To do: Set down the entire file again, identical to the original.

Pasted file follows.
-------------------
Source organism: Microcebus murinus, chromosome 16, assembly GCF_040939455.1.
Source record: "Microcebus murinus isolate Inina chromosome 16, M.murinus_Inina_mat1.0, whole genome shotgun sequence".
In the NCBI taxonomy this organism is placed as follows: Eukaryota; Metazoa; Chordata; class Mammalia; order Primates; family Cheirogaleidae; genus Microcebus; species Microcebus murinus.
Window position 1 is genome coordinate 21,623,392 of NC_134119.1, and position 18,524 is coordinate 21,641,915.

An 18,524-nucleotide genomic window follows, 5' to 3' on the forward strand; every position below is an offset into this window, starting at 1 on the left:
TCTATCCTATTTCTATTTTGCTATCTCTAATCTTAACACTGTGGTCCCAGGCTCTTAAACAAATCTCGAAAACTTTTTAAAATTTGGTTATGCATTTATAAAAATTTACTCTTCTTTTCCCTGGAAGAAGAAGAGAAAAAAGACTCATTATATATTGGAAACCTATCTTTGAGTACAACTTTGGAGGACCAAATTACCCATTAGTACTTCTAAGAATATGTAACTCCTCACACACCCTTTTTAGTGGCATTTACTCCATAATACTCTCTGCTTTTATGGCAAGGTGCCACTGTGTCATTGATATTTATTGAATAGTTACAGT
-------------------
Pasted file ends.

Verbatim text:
Source organism: Microcebus murinus, chromosome 16, assembly GCF_040939455.1.
Source record: "Microcebus murinus isolate Inina chromosome 16, M.murinus_Inina_mat1.0, whole genome shotgun sequence".
In the NCBI taxonomy this organism is placed as follows: Eukaryota; Metazoa; Chordata; class Mammalia; order Primates; family Cheirogaleidae; genus Microcebus; species Microcebus murinus.
Window position 1 is genome coordinate 21,623,392 of NC_134119.1, and position 18,524 is coordinate 21,641,915.

An 18,524-nucleotide genomic window follows, 5' to 3' on the forward strand; every position below is an offset into this window, starting at 1 on the left:
TCTATCCTATTTCTATTTTGCTATCTCTAATCTTAACACTGTGGTCCCAGGCTCTTAAACAAATCTCGAAAACTTTTTAAAATTTGGTTATGCATTTATAAAAATTTACTCTTCTTTTCCCTGGAAGAAGAAGAGAAAAAAGACTCATTATATATTGGAAACCTATCTTTGAGTACAACTTTGGAGGACCAAATTACCCATTAGTACTTCTAAGAATATGTAACTCCTCACACACCCTTTTTAGTGGCATTTACTCCATAATACTCTCTGCTTTTATGGCAAGGTGCCACTGTGTCATTGATATTTATTGAATAGTTACAGT